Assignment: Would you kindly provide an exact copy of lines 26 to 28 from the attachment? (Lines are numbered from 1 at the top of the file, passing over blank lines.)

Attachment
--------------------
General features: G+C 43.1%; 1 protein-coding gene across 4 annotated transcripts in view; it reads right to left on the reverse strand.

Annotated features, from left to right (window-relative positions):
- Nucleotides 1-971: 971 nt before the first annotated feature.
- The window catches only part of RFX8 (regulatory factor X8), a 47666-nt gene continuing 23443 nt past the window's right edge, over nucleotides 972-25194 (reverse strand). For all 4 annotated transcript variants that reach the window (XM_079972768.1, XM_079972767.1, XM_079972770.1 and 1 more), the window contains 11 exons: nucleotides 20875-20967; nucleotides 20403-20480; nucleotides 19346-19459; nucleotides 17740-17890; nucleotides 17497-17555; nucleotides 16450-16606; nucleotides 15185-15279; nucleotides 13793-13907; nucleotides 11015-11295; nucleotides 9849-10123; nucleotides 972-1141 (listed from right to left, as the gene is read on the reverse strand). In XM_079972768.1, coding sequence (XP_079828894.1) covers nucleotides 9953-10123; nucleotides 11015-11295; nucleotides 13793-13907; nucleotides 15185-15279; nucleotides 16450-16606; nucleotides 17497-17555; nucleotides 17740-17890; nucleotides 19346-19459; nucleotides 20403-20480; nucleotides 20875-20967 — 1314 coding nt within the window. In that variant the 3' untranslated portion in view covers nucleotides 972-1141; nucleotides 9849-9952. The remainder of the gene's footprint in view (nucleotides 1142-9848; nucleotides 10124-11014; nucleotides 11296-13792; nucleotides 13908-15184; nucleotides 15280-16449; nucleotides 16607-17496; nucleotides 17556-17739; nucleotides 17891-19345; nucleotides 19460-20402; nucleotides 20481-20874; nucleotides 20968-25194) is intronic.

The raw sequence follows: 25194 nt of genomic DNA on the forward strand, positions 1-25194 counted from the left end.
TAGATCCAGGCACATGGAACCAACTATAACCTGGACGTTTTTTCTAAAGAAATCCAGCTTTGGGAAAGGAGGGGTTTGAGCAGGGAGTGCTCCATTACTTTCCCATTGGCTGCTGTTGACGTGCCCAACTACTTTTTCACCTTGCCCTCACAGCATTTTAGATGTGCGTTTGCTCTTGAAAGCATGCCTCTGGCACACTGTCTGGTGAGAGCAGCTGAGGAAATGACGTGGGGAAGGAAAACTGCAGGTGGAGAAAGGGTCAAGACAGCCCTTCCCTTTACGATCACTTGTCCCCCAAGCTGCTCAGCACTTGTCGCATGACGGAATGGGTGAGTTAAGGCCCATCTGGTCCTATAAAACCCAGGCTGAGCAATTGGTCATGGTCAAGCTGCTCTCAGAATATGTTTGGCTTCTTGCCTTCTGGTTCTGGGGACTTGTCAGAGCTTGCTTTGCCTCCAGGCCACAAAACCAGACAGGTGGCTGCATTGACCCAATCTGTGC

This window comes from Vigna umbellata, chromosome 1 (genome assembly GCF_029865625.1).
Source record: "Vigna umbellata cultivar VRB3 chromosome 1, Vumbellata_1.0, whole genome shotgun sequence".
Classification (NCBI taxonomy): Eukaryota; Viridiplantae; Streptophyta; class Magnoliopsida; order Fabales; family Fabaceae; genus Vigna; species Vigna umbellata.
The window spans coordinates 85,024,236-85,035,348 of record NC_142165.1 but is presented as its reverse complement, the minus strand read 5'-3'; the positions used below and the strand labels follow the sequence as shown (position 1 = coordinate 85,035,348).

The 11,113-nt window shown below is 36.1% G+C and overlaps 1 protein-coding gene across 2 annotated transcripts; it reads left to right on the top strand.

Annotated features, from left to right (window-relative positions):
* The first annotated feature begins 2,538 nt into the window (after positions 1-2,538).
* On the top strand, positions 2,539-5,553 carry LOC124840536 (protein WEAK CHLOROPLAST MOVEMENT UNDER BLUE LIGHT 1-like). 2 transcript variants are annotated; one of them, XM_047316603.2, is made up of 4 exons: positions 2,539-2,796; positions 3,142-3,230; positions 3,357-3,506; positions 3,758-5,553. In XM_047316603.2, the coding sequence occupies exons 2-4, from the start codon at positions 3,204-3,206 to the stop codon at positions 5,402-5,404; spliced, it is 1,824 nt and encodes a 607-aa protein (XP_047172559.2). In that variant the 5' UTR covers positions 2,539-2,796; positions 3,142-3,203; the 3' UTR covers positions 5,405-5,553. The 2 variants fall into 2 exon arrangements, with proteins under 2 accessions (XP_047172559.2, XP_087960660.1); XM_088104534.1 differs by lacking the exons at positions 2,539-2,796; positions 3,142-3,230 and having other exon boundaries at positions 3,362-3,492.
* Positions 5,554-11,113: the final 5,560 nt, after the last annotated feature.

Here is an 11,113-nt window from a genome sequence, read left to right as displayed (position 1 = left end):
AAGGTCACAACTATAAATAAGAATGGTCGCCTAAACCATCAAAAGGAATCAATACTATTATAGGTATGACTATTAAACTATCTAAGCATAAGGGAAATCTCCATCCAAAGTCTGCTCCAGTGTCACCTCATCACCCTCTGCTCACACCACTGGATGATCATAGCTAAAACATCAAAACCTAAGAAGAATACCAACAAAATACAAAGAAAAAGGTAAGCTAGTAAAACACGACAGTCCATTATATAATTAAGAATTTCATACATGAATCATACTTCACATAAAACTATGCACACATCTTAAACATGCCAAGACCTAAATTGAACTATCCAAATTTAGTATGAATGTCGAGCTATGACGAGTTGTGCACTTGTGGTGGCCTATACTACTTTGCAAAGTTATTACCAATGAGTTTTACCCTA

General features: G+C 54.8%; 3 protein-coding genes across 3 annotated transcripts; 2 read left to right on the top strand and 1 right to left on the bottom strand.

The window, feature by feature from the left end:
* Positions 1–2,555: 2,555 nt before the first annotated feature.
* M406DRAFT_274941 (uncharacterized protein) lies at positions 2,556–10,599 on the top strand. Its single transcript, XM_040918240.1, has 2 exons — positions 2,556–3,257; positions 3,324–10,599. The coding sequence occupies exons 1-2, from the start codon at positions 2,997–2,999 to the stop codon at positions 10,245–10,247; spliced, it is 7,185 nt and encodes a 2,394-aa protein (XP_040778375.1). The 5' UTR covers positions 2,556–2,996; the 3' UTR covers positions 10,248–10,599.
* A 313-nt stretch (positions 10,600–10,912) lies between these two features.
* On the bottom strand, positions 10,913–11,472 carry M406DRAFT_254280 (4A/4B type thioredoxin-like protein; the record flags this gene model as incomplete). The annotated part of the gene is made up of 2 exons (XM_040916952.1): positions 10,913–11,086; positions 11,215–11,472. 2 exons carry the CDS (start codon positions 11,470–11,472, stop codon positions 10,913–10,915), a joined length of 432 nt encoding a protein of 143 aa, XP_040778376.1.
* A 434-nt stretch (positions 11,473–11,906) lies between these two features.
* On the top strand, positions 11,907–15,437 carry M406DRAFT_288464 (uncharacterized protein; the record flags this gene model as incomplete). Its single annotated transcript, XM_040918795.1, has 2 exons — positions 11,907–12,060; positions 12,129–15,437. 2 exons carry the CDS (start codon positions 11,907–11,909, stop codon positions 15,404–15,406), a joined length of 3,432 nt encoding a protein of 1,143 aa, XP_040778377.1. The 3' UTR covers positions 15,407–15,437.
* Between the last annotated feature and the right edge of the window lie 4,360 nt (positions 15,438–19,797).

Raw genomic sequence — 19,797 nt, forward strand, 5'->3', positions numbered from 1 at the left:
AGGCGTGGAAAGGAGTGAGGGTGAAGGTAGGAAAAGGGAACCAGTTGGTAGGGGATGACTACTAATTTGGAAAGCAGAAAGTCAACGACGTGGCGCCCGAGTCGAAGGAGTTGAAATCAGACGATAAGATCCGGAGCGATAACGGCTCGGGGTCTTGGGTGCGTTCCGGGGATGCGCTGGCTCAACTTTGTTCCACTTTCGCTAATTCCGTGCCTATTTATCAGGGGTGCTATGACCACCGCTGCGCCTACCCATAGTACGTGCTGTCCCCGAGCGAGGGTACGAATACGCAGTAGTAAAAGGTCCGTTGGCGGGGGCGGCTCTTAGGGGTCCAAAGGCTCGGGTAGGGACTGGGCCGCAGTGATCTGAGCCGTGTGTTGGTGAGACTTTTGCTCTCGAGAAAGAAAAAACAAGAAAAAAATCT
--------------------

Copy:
* Between the last annotated feature and the right edge of the window lie 4,360 nt (positions 15,438–19,797).

Raw genomic sequence — 19,797 nt, forward strand, 5'->3', positions numbered from 1 at the left:
AGGCGTGGAAAGGAGTGAGGGTGAAGGTAGGAAAAGGGAACCAGTTGGTAGGGGATGACTACTAATTTGGAAAGCAGAAAGTCAACGACGTGGCGCCCGAGTCGAAGGAGTTGAAATCAGACGATAAGATCCGGAGCGATAACGGCTCGGGGTCTTGGGTGCGTTCCGGGGATGCGCTGGCTCAACTTTGTTCCACTTTCGCTAATTCCGTGCCTATTTATCAGGGGTGCTATGACCACCGCTGCGCCTACCCATAGTACGTGCTGTCCCCGAGCGAGGGTACGAATACGCAGTAGTAAAAGGTCCGTTGGCGGGGGCGGCTCTTAGGGGTCCAAAGGCTCGGGTAGGGACTGGGCCGCAGTGATCTGAGCCGTGTGTTGGTGAGACTTTTGCTCTCGAGAAAGAAAAAACAAGAAAAAAATCT